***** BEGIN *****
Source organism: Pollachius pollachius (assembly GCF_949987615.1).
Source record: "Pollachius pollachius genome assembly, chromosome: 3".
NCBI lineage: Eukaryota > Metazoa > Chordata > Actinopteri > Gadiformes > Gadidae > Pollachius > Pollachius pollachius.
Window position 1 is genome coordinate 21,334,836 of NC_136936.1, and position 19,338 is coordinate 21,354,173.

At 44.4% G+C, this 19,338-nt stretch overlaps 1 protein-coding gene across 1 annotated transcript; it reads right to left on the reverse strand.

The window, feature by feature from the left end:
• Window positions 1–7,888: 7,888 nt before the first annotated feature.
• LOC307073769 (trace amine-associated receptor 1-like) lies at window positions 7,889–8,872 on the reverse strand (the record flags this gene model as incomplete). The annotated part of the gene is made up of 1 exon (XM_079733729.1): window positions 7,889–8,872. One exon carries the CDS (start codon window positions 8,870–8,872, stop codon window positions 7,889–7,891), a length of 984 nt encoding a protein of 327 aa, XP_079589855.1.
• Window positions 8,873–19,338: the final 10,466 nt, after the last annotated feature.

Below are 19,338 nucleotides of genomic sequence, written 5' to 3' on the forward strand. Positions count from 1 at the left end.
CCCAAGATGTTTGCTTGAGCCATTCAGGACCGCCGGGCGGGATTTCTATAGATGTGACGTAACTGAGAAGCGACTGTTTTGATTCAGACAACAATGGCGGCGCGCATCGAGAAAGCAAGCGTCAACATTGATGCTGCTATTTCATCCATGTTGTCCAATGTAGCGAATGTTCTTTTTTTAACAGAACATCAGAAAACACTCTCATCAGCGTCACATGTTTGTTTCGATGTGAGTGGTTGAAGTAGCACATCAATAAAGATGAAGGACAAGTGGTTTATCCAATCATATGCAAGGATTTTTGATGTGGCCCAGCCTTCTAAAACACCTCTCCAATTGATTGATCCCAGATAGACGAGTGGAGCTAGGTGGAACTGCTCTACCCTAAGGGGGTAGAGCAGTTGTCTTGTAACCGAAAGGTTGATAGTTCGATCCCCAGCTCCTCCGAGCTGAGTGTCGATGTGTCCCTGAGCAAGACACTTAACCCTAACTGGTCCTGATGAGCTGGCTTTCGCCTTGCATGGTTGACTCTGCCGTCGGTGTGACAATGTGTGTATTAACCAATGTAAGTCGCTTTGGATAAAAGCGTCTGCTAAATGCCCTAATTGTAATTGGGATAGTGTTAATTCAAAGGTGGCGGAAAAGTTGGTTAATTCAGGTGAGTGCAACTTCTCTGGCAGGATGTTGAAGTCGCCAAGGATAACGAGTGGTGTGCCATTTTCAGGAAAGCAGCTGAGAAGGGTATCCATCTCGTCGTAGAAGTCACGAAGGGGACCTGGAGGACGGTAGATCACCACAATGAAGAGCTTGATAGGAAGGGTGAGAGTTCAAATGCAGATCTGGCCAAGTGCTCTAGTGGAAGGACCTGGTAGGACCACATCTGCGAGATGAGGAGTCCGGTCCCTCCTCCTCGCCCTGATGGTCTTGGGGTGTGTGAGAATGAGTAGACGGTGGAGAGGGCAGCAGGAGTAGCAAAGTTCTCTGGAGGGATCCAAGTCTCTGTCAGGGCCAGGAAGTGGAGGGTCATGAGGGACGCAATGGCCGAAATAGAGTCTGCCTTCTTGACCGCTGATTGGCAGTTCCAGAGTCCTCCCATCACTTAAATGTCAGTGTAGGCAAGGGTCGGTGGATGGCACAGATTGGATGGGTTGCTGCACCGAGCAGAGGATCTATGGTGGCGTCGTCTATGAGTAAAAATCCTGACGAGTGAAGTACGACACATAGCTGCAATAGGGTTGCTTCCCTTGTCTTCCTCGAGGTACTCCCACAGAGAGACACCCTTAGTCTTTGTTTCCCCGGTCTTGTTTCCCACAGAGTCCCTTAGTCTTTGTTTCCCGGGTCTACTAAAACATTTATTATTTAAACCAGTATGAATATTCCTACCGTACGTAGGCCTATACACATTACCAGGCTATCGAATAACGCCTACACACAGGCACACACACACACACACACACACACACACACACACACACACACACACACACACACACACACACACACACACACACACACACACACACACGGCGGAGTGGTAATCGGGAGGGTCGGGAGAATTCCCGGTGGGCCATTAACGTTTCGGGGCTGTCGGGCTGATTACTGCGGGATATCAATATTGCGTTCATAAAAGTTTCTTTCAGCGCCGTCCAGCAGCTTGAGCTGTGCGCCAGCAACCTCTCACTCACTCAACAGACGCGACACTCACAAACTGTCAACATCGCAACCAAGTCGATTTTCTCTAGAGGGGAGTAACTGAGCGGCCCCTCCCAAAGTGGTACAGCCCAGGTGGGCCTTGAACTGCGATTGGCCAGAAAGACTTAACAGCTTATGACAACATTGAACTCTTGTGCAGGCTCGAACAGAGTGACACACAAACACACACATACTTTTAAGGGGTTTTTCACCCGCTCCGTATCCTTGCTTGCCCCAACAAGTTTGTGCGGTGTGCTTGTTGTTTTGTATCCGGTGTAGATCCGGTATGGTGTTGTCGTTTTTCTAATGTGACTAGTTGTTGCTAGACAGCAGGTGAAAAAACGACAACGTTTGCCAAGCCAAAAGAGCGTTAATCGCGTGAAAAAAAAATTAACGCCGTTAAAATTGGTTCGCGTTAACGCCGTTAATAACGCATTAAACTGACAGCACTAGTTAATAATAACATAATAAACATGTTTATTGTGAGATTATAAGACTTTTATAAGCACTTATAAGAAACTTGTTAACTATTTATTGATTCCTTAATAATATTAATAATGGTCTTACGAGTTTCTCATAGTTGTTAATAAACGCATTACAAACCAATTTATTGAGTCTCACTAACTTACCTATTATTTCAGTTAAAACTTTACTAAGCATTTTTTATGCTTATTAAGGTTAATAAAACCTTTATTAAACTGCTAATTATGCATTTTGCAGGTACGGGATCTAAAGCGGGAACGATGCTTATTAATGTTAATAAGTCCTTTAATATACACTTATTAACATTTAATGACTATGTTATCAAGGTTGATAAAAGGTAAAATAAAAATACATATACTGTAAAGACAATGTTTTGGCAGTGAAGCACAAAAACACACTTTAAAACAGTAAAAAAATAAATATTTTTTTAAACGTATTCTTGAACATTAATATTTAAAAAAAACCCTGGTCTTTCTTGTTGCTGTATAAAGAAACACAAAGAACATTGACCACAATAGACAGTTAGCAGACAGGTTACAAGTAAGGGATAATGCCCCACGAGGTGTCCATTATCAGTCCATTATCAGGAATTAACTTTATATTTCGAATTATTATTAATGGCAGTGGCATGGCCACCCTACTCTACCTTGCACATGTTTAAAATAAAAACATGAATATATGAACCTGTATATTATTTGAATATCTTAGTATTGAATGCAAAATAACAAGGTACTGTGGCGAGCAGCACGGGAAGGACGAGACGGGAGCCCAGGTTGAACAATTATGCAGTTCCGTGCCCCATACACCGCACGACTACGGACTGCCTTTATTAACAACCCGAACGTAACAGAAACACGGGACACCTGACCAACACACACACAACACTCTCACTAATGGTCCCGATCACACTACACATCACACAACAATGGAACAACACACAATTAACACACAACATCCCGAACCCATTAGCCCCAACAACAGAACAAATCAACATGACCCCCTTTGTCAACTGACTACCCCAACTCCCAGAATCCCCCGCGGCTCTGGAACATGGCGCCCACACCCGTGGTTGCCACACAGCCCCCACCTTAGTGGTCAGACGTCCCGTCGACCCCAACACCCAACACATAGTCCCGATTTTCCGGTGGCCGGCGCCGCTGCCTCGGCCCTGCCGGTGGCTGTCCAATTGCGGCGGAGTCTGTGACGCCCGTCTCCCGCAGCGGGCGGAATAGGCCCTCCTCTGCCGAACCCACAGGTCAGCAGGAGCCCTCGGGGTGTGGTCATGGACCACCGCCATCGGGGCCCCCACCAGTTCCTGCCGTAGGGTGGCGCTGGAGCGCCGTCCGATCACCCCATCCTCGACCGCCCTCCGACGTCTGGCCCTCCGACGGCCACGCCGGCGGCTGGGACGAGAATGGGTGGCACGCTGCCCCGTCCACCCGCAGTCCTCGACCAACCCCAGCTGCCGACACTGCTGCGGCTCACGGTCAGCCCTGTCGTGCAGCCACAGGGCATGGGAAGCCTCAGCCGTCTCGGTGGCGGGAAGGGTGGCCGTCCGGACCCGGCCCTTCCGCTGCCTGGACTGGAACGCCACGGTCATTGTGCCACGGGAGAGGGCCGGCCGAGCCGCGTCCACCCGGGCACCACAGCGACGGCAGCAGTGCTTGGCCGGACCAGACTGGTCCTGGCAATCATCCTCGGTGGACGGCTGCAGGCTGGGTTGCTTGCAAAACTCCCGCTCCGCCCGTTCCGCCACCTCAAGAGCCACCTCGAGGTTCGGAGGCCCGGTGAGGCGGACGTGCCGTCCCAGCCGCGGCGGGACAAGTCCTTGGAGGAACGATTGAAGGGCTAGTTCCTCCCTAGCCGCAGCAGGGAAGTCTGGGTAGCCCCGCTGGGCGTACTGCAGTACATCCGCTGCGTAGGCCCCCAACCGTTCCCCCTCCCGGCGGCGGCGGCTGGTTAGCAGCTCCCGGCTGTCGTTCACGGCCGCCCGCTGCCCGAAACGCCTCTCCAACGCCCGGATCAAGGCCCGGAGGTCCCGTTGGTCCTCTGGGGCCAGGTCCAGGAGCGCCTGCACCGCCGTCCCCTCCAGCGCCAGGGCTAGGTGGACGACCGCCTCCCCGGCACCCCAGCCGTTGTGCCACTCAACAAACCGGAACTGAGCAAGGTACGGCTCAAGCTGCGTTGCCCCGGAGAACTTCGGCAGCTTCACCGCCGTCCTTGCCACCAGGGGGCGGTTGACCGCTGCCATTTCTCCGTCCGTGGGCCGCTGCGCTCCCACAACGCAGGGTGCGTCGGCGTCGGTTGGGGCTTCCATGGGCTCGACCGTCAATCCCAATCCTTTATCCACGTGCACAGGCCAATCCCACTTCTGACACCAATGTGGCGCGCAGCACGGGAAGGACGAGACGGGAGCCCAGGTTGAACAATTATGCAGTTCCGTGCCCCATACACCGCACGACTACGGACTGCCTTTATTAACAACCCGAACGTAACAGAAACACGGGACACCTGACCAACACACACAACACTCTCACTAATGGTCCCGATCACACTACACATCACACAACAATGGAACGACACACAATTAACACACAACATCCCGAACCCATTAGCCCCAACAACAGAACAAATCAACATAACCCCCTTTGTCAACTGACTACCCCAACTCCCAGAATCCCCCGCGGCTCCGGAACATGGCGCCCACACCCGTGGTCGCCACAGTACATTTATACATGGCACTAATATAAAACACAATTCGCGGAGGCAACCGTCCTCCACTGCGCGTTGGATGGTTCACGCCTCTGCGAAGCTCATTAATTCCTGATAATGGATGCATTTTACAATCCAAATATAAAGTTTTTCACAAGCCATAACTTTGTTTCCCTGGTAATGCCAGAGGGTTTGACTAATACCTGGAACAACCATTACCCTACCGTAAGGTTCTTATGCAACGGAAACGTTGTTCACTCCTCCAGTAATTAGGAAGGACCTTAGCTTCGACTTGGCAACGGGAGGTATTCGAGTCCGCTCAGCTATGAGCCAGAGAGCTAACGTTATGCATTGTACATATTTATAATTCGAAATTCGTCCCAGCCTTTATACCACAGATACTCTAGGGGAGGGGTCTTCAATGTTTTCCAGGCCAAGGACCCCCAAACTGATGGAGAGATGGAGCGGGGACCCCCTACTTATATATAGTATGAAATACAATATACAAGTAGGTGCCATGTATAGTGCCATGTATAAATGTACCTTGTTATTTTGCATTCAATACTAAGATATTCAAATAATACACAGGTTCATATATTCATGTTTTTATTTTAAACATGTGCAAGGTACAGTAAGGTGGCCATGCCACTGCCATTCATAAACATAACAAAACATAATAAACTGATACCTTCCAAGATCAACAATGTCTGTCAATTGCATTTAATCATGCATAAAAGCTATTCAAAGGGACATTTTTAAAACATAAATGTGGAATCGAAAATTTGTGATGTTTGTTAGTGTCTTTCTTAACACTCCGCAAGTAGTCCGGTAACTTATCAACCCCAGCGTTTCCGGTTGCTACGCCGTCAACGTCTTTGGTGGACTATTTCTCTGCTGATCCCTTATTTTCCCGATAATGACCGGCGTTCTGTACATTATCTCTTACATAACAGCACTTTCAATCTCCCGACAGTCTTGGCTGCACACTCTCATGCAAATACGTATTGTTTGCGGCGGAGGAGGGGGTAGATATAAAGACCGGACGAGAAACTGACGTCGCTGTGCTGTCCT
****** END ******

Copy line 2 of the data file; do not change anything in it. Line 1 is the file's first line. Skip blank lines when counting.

Source record: "Pollachius pollachius genome assembly, chromosome: 3".